Imaging the Earth will likely be done for calibration, but we might have saturation issues, so donít yet know how pretty the pictures will be. The moon will also likely be a calibration target and less likely to saturate. The geometry will depend on our launch date, so weíll know soon!

Ron Hobbs
Watched the Science Press Conference today. Excited to follow this mission.

Holder of the Two Leashes
Hmmm. Since this Atlas launch will be without any SRBs, a couple of shock diamonds might be just barely visible in the far end of the exhaust of the rocket.

If so, I can think of a caption for that photo ...
Hoping to keep my eyes open long enough to watch the launch tonight.

Go up early to watch the launch! Beautiful! All the best to the team, and looking forward to the first images!
1 year to Earth flyby....
I also watched the launch this morning--it is always breathtaking. I understand the huge solar panels unfolded properly.
Tom Tamlyn
The best general media article Iíve run across concerning the Lucy Mission is this one in the New York Times. (I assume itís paywalled, although the NYT is a little more generous with free articles than it was.)

The article is nicely written, features some particularly good graphics, and most importantly, feels more comprehensive than is typical for the twenty-first century NYT science section.

This was a mild surprise. Iím a life-long reader and admirer of the New York Times science desk. However, since the MER rover missions renewed and intensified my interest in planetary science in 2004, Iíve frequently felt that the NYTís fine writers were not allowed enough ink to do do justice to planetary missions. I began to rely much more on specialist journals and online sources, especially Emily Lakdawalla, and particularly during her time at the Planetary Society, and of course this forum.

The article's author, David W. Brown, is a freelancer who has apparently just published a book on the Europa Clipper mission with the following title:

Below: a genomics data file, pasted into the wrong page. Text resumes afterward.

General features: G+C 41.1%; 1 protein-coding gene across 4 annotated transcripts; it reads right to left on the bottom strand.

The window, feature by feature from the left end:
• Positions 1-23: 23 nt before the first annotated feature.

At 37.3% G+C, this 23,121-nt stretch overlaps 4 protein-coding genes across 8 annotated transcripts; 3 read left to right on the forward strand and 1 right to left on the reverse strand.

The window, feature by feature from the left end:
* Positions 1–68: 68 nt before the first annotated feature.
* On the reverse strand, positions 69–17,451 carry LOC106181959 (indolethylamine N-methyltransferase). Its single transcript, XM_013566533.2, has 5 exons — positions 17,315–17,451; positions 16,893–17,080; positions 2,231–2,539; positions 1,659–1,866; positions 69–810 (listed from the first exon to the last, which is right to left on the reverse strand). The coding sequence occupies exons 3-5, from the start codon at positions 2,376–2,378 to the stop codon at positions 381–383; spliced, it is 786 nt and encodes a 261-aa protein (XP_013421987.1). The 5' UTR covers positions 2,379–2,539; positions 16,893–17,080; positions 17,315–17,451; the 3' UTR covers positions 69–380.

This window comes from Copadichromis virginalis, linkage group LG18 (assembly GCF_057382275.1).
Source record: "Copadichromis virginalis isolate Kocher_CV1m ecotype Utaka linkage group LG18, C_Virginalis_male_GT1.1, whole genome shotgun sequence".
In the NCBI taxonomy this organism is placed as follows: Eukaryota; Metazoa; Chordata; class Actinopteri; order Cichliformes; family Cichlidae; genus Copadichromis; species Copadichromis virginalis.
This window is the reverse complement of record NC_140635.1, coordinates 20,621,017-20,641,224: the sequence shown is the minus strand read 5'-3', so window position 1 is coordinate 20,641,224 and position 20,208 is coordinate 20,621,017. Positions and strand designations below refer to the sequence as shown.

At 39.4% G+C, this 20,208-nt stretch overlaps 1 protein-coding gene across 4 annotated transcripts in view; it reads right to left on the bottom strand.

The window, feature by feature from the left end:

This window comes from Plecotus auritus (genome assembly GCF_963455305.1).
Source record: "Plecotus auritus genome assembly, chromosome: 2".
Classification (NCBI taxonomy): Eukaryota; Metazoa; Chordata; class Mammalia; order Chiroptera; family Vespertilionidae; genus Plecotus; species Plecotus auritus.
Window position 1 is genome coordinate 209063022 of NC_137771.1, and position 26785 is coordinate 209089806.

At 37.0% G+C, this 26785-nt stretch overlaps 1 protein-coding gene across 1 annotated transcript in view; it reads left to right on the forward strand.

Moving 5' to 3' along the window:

THE MISSION, or: How a Disciple of Carl Sagan, an Ex-Motocross Racer, a Texas Tea Party Congressman, the World's Worst Typewriter Saleswoman, California Mountain People, and an Anonymous NASA Functionary Went to War with Mars, Survived an Insurgency at Saturn, Traded Blows with Washington, and Stole a Ride on an Alabama Moon Rocket to Send a Space Robot to Jupiter in Search of the Second Garden of Eden at the Bottom of an Alien Ocean Inside of an Ice World Called Europa (A True Story)

I'm not a fan of goofy long book titles that don't include useful search terms in the first few words, or in this case, anywhere at all, but on the strength of Brown's article about Lucy, I'm going to read his book.
I posted a minor review of the audiobook in the Europa Clipper thread:
He's a good writer, though naturally he can only write about non-confidential subject matter, so he is limited to some degree.
Re: NYT: this reads like a Science Tuesday section front page, and that's where I'd expect to see it in print.
QUOTE (Holder of the Two Leashes @ Oct 15 2021, 05:11 PM) *
Hmmm. Since this Atlas launch will be without any SRBs, a couple of shock diamonds might be just barely visible in the far end of the exhaust of the rocket.

I think this tweet (direct image link) might show such.

Also, the Spaceflight Now article has "A tiny diamond buried deep inside the L’TES spectrometer acts as a beam splitter".
They're optimistic that it's not a major issue: RCS thrusters worked already, main change has been a delay in deploying the instrument platform:
EDIT: More details, directly from the team:
This is a "lo-fi" version of our main content. To view the full version with more information, formatting and images, please click here.
Invision Power Board © 2001-2021 Invision Power Services, Inc.